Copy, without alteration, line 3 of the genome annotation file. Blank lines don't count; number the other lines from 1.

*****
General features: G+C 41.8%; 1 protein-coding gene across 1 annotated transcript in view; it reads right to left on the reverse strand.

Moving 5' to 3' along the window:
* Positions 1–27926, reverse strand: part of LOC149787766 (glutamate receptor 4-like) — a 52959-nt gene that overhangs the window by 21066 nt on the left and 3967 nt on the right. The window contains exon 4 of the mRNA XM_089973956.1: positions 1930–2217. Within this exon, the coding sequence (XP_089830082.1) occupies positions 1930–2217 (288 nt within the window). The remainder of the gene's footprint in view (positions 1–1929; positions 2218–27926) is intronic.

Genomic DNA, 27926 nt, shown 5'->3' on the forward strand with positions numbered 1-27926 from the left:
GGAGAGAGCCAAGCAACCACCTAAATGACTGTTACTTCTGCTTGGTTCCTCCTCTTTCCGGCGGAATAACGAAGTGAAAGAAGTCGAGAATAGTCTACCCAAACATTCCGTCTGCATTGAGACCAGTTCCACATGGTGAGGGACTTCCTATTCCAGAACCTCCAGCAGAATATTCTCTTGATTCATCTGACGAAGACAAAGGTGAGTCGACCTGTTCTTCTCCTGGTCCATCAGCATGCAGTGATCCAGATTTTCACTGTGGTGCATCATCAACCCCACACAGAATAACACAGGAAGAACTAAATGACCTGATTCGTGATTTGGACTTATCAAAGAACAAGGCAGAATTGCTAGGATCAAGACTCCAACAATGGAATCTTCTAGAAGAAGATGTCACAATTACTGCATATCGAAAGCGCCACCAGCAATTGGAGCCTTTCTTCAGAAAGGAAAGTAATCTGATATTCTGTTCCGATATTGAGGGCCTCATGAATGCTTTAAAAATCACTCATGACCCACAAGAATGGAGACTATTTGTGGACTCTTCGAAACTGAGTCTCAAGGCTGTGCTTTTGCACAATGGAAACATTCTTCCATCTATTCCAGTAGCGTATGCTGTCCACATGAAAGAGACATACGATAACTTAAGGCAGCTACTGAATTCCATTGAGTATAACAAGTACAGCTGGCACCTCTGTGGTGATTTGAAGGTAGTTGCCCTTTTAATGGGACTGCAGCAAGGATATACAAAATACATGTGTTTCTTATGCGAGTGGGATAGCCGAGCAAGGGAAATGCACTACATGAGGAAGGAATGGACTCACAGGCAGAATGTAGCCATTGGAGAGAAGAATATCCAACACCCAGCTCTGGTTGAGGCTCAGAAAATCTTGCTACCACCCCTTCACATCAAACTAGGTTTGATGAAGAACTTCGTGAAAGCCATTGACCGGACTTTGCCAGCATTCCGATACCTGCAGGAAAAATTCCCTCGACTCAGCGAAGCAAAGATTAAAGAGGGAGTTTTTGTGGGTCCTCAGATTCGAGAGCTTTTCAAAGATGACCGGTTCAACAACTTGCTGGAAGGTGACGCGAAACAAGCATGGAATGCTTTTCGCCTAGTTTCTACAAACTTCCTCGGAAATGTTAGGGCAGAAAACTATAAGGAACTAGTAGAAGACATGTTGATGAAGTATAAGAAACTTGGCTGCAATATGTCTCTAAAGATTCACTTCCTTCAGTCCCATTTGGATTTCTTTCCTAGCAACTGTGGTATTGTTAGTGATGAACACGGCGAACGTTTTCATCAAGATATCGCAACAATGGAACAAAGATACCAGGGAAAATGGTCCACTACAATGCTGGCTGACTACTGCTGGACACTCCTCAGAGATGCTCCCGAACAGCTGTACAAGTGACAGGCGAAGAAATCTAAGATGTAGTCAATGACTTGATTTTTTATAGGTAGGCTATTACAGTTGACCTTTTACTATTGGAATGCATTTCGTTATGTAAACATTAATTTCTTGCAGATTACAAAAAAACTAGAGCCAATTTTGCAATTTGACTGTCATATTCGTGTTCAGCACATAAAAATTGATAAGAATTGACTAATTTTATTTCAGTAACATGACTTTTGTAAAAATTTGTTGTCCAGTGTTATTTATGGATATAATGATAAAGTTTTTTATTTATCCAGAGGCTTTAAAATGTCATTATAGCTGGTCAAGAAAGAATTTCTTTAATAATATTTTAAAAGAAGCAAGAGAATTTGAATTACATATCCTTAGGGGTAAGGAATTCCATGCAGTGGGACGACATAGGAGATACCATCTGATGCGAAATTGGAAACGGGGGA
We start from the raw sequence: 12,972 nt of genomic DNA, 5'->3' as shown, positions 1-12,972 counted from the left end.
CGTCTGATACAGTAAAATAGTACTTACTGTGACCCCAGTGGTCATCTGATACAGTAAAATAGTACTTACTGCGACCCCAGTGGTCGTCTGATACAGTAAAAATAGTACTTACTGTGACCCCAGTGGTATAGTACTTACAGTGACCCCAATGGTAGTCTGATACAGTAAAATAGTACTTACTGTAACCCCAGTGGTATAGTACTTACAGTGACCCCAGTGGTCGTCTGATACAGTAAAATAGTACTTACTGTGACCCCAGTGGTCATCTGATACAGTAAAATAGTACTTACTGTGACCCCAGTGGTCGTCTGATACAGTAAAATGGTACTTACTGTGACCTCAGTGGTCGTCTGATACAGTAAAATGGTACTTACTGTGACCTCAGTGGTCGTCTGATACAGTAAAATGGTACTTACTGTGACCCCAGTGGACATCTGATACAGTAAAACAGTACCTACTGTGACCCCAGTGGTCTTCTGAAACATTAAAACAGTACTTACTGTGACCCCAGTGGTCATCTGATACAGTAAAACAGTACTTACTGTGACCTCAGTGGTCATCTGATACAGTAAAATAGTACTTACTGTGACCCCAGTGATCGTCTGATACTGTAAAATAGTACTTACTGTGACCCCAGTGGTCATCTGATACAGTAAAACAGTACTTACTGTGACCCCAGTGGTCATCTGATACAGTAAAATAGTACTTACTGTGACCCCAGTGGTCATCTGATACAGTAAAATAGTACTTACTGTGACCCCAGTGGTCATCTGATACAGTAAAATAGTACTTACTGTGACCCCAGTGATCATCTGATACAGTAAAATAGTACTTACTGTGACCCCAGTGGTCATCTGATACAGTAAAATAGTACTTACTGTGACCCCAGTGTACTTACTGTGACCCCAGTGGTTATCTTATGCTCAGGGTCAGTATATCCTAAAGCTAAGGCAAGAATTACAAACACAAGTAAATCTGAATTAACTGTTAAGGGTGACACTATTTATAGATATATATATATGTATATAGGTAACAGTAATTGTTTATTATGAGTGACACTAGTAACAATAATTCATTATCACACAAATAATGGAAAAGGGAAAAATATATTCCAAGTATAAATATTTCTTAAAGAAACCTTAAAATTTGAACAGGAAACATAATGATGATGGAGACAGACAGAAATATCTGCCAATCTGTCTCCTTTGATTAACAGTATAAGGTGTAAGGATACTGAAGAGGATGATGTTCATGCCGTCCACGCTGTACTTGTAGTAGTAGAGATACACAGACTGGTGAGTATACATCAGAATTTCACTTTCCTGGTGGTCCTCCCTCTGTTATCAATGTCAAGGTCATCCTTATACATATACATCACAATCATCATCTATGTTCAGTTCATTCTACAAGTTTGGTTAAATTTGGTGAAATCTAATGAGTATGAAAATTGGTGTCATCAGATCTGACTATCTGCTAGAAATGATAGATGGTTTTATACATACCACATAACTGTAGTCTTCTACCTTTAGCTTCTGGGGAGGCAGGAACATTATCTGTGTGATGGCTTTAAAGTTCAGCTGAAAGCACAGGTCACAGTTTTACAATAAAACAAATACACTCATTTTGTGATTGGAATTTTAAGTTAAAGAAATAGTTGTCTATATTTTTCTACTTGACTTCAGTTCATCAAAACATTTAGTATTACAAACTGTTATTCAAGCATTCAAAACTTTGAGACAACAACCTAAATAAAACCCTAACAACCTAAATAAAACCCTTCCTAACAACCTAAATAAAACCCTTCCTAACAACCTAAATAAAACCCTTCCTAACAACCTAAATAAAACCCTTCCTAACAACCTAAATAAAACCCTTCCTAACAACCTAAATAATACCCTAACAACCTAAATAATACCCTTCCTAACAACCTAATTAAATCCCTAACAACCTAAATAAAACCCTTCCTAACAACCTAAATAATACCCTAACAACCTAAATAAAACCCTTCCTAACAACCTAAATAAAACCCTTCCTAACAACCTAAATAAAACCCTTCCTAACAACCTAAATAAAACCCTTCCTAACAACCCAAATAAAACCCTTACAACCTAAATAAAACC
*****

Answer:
* Positions 1–27926, reverse strand: part of LOC149787766 (glutamate receptor 4-like) — a 52959-nt gene that overhangs the window by 21066 nt on the left and 3967 nt on the right. The window contains exon 4 of the mRNA XM_089973956.1: positions 1930–2217. Within this exon, the coding sequence (XP_089830082.1) occupies positions 1930–2217 (288 nt within the window). The remainder of the gene's footprint in view (positions 1–1929; positions 2218–27926) is intronic.